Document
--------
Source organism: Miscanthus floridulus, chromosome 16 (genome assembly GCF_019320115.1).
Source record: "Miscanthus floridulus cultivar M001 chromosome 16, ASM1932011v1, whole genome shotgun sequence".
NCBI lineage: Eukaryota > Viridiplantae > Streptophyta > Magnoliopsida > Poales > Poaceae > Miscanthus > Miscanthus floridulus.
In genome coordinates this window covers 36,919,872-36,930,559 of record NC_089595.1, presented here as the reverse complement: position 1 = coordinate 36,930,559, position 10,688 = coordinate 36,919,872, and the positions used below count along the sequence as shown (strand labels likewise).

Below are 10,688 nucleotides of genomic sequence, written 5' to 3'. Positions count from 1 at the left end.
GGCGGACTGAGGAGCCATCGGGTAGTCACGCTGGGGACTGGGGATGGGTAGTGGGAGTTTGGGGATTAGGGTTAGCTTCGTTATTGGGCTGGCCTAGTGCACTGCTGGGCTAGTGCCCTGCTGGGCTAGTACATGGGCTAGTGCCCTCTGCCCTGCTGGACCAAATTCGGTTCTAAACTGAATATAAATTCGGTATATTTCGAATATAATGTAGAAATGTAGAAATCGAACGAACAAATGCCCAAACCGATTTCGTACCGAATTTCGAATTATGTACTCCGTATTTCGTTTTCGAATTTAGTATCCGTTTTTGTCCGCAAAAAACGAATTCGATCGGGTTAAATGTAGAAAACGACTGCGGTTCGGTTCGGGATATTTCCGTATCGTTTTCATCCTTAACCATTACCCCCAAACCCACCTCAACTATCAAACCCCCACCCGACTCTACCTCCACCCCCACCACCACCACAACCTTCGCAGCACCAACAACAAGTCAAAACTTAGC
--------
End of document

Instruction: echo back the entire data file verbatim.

Source organism: Miscanthus floridulus, chromosome 16 (genome assembly GCF_019320115.1).
Source record: "Miscanthus floridulus cultivar M001 chromosome 16, ASM1932011v1, whole genome shotgun sequence".
NCBI lineage: Eukaryota > Viridiplantae > Streptophyta > Magnoliopsida > Poales > Poaceae > Miscanthus > Miscanthus floridulus.
In genome coordinates this window covers 36,919,872-36,930,559 of record NC_089595.1, presented here as the reverse complement: position 1 = coordinate 36,930,559, position 10,688 = coordinate 36,919,872, and the positions used below count along the sequence as shown (strand labels likewise).

Below are 10,688 nucleotides of genomic sequence, written 5' to 3'. Positions count from 1 at the left end.
GGCGGACTGAGGAGCCATCGGGTAGTCACGCTGGGGACTGGGGATGGGTAGTGGGAGTTTGGGGATTAGGGTTAGCTTCGTTATTGGGCTGGCCTAGTGCACTGCTGGGCTAGTGCCCTGCTGGGCTAGTACATGGGCTAGTGCCCTCTGCCCTGCTGGACCAAATTCGGTTCTAAACTGAATATAAATTCGGTATATTTCGAATATAATGTAGAAATGTAGAAATCGAACGAACAAATGCCCAAACCGATTTCGTACCGAATTTCGAATTATGTACTCCGTATTTCGTTTTCGAATTTAGTATCCGTTTTTGTCCGCAAAAAACGAATTCGATCGGGTTAAATGTAGAAAACGACTGCGGTTCGGTTCGGGATATTTCCGTATCGTTTTCATCCTTAACCATTACCCCCAAACCCACCTCAACTATCAAACCCCCACCCGACTCTACCTCCACCCCCACCACCACCACAACCTTCGCAGCACCAACAACAAGTCAAAACTTAGC